Interview with Julie Dillon4 min read

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Julie Dillon is a freelance illustrator from Northern California. She has won the Chelsea Award, and was nominated for the 2013 Hugo.

Apex Magazine: Can you tell us a little bit about yourself as an illustrator?

Julie Dillon: I just really enjoying creating in general; I used to also write stories and play music and do different crafts, but illustration ended up being the creative outlet that I focused on for my career. I feel like illustration gives me the flexibility to tackle more abstract or loose ideas, as well as just enjoy the process of putting time into developing a skill. I get really excited by interesting composition and color and storytelling possibilities, and I’m very grateful that I’m getting to a point that I have enough experience to execute the ideas I come up with.

AM: ‘Ariadne’ is a very haunting piece, which follows the line of sight from the looming Minotaur to Ariadne herself in the maze. Can you describe what your inspiration was behind this piece of work? Was it in any way a challenging piece to create?

JD: A while back I was asked to do some mythology sketches, and one of the ideas I came up with was a sketch with Ariadne searching for the Minotaur in the labyrinth. Unfortunately the concept was rejected by the client and we went in another direction. I really liked the idea, though, so I kept it on the back–burner for a while. Months later, I was musing on the idea again, and it occurred to me how interesting it might be to have the Minotaur looming huge beyond the horizon line, dwarfing the labyrinth instead of being dwarfed by the labyrinth. When I started sketching it out, I started thinking about curving the horizon. It doesn’t necessarily make a lot of narrative sense, but I really like the visual.

The perspective was definitely a challenge, but what helped was finding the right perspective grid to work from. I did a Google search for pictures of wireframe spheres and fish–eye perspective grids, and used those to help give me a reference for how to structure the labyrinth while still making it look like it was a spherical surface.

AM: Your website gallery features a healthy blend of bright, stunning colours in all of your paintings. Do you have any favourite palettes? What attracts you to utilizing vivid painting techniques and colors in your pieces?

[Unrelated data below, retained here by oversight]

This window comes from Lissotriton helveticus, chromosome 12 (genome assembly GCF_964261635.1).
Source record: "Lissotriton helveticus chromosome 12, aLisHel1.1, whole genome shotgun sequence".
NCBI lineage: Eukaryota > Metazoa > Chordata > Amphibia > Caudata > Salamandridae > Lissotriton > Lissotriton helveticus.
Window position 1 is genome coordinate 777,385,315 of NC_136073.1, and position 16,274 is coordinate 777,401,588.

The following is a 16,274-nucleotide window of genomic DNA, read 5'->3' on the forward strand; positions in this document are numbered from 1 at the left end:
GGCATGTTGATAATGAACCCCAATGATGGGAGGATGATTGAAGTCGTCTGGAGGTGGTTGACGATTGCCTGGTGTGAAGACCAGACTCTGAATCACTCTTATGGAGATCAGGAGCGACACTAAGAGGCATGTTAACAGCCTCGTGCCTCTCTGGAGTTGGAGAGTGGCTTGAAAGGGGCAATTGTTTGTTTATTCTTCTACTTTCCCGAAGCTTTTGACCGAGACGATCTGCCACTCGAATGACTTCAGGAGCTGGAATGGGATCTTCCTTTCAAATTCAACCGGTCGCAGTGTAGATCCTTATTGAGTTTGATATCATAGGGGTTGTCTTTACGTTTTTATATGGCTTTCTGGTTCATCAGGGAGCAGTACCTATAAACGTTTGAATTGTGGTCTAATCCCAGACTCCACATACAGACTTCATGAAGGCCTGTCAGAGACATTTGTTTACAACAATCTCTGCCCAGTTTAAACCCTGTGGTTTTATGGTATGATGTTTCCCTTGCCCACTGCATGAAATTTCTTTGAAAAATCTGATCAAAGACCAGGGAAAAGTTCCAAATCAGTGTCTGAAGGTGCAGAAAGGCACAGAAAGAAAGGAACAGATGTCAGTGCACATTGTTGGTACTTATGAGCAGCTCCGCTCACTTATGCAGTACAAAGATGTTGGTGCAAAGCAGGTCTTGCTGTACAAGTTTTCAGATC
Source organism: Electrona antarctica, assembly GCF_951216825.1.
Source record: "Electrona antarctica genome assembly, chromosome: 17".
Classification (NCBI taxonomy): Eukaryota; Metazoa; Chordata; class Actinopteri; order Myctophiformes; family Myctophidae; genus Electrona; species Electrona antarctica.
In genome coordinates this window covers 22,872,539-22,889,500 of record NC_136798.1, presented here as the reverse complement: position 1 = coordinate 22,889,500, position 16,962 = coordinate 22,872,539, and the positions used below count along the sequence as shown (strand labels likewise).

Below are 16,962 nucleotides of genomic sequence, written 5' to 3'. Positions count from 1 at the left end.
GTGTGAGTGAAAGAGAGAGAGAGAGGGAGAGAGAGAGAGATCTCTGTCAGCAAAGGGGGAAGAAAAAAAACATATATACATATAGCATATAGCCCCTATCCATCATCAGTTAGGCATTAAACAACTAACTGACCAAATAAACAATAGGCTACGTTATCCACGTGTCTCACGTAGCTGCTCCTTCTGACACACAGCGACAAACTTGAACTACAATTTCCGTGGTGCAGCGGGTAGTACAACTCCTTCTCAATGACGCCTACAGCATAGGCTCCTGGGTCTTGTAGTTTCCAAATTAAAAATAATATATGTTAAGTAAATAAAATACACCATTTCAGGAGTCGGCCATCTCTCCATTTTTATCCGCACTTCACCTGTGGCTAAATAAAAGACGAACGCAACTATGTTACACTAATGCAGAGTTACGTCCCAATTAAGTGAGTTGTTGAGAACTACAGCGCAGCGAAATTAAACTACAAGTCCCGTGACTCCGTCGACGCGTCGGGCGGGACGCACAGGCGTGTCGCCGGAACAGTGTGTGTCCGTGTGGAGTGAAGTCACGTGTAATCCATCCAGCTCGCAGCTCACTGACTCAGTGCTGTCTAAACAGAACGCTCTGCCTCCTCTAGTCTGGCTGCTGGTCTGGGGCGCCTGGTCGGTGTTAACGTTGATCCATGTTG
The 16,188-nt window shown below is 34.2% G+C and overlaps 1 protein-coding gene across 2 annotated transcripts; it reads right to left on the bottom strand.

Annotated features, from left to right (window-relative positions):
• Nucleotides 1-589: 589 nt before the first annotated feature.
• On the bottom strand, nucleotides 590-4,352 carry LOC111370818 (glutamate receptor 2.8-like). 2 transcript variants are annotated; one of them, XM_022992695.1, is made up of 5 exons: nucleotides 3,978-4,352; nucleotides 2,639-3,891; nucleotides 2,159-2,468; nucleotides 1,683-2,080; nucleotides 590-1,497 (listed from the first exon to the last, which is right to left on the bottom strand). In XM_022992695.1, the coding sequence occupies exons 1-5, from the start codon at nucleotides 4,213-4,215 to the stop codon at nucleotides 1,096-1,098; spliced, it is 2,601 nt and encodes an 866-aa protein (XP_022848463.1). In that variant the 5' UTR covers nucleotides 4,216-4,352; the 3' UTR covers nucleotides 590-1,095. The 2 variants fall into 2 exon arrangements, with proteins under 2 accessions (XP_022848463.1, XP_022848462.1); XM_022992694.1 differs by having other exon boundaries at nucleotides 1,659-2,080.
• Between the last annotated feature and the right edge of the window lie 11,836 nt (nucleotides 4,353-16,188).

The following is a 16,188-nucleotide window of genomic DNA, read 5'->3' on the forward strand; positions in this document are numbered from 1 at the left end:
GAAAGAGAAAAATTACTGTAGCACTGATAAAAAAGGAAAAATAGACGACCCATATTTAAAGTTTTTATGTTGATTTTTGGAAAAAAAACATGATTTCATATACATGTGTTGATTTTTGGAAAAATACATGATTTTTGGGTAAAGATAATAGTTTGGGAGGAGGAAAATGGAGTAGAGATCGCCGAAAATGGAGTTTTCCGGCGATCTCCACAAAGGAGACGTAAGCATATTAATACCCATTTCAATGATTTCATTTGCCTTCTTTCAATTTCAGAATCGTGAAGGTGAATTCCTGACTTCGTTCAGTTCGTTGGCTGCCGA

JD: I was noticing when going through my gallery a little while ago that I seem to lean towards a lot of gold, blue, and purple in particular. I like those brighter color schemes because they are so lively and energetic and eye catching. Sometimes I try to make an effort to dial back the color, but in the end I always making it more vivid. I’m drawn to art and design with bold complementary color schemes, and I try to recreate that in my own work because it’s just something I find more exciting and evocative.


AM: I noticed on your blog that you have a fascinating step–by–step screen shots of your work, from thumbnails to completed piece. I think artists and art–lovers alike really enjoy seeing an artist’s process. How did you come upon this process? Is there a lot of trial and error, or do you have it down to a set system?

JD: It was definitely trial and error, plus combining ideas and tips from other artists over time. Years ago, I used paint straight with color without doing a sketch or greyscale composition. However, when I started doing more freelance work, it became necessary to send black and white sketches to my clients for them to approve before I began the color stage. I didn’t like working with line art, so I had to figure out how to add color to my messy greyscale paintings, and I found that using color blending modes in Photoshop (Overlay layers, Multiply layers, Hard light layers, etc) gave me a good way to do just that. It turns out it’s similar to how some oil painters work; you create a sketch, and then tint it with an quick wash to create an underpainting before beginning the main work of the painting. 

AM: What interests you about illustrating and drawing art for the science fiction, fantasy and horror genres? Do you have a preference for any particular genre? What do you love drawing the most in these genres?

JD: I’m probably more drawn to fantasy and magic realism. I’ve always liked those genres in general, and I like being able to create work that resonates with me and lets me stretch my imagination a bit more than if I was doing more scholarly studies. I like taking something that could be a more straightforward fine art subject and twisting it just enough to give it a more magical unreality. Fantasy, scifi and magic realism help stir people’s imaginations, and helps them try to see beyond or appreciate what is often dismissed as mundane.


AM: Congratulations on the Hugo Award Nomination! How do you feel about being the only woman nominated for this category in over 20 years?

JD: On the one hand, it’s a huge honor to be nominated, and I am incredibly grateful. But it’s also unfortunate that there haven’t been other women nominated in such a long time, especially when there are some very talented women in the field who I feel should have been honored before me. Hopefully we’ll start seeing even more women being recognized and earning more rewards in the arts in the coming years. 

AM: Thanks again, Julie. We look forward to seeing you acquire further awards for your work!

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